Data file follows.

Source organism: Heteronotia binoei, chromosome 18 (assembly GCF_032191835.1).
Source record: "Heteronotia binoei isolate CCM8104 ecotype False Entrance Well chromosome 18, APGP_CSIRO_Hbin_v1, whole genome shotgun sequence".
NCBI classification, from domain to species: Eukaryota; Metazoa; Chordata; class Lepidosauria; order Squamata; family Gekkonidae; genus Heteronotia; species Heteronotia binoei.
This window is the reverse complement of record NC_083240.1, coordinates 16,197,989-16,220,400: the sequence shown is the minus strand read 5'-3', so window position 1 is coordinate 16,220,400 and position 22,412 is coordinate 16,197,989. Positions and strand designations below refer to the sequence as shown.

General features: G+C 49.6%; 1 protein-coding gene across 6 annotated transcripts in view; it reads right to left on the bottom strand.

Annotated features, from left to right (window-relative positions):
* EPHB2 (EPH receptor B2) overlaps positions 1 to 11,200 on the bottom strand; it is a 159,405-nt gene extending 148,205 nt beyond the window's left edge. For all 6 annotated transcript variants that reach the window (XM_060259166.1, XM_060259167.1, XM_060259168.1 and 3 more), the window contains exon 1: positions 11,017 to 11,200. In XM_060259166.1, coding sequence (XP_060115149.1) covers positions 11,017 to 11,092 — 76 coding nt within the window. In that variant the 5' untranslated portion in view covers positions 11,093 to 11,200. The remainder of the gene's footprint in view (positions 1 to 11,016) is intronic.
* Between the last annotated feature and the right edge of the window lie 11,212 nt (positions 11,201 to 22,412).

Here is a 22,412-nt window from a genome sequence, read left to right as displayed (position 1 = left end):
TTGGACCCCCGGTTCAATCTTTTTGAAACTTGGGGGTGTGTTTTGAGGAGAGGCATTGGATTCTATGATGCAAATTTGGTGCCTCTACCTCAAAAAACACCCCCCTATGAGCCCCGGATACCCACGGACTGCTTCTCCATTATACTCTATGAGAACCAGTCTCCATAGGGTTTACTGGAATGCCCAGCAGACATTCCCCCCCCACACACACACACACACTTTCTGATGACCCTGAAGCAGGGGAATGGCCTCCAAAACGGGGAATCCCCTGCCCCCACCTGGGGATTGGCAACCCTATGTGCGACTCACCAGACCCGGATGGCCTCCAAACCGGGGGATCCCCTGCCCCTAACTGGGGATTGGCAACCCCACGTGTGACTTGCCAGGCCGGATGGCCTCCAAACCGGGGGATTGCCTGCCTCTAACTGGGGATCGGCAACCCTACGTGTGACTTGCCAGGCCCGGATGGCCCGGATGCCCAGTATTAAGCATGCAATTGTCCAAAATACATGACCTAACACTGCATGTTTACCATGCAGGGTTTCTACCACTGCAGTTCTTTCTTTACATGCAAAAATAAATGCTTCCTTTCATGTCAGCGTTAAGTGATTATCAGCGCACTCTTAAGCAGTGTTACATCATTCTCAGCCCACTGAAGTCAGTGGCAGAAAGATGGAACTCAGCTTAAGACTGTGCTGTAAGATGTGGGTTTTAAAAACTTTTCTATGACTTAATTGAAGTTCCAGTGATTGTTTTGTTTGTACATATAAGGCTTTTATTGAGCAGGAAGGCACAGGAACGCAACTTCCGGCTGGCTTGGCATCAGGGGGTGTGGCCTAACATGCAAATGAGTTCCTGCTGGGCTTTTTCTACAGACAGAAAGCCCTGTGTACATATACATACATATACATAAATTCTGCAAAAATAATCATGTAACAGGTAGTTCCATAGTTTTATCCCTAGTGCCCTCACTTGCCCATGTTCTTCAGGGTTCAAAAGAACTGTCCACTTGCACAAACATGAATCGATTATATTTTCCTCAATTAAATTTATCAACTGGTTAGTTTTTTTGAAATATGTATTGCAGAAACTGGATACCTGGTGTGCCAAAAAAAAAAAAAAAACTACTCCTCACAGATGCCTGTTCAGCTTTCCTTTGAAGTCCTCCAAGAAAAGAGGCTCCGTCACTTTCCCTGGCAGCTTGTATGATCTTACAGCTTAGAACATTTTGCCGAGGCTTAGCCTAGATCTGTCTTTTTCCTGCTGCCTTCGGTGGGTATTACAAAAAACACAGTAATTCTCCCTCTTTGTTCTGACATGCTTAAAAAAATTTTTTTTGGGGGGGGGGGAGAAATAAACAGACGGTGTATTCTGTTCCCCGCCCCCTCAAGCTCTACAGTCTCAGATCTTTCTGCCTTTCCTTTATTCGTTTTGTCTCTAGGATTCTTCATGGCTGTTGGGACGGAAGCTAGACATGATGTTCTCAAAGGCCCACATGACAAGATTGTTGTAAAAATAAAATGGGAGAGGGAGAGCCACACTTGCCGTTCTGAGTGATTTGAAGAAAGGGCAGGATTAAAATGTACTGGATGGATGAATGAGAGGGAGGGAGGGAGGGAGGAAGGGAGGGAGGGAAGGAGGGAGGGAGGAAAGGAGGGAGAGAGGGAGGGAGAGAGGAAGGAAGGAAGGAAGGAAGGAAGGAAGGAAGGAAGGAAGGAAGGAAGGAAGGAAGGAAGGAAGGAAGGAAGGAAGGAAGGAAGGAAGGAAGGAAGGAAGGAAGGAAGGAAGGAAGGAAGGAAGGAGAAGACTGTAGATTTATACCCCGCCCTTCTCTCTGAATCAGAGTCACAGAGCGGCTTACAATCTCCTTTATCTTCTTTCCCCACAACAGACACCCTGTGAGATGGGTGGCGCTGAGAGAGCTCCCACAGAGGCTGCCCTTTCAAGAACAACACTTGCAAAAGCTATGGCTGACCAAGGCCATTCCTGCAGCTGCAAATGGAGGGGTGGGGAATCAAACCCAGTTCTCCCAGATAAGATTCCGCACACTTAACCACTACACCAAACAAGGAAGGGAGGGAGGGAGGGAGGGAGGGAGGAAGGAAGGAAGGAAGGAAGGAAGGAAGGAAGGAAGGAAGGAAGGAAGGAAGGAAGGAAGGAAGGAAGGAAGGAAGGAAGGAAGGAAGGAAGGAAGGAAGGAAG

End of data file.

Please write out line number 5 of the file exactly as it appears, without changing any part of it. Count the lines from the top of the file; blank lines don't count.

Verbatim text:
General features: G+C 49.6%; 1 protein-coding gene across 6 annotated transcripts in view; it reads right to left on the bottom strand.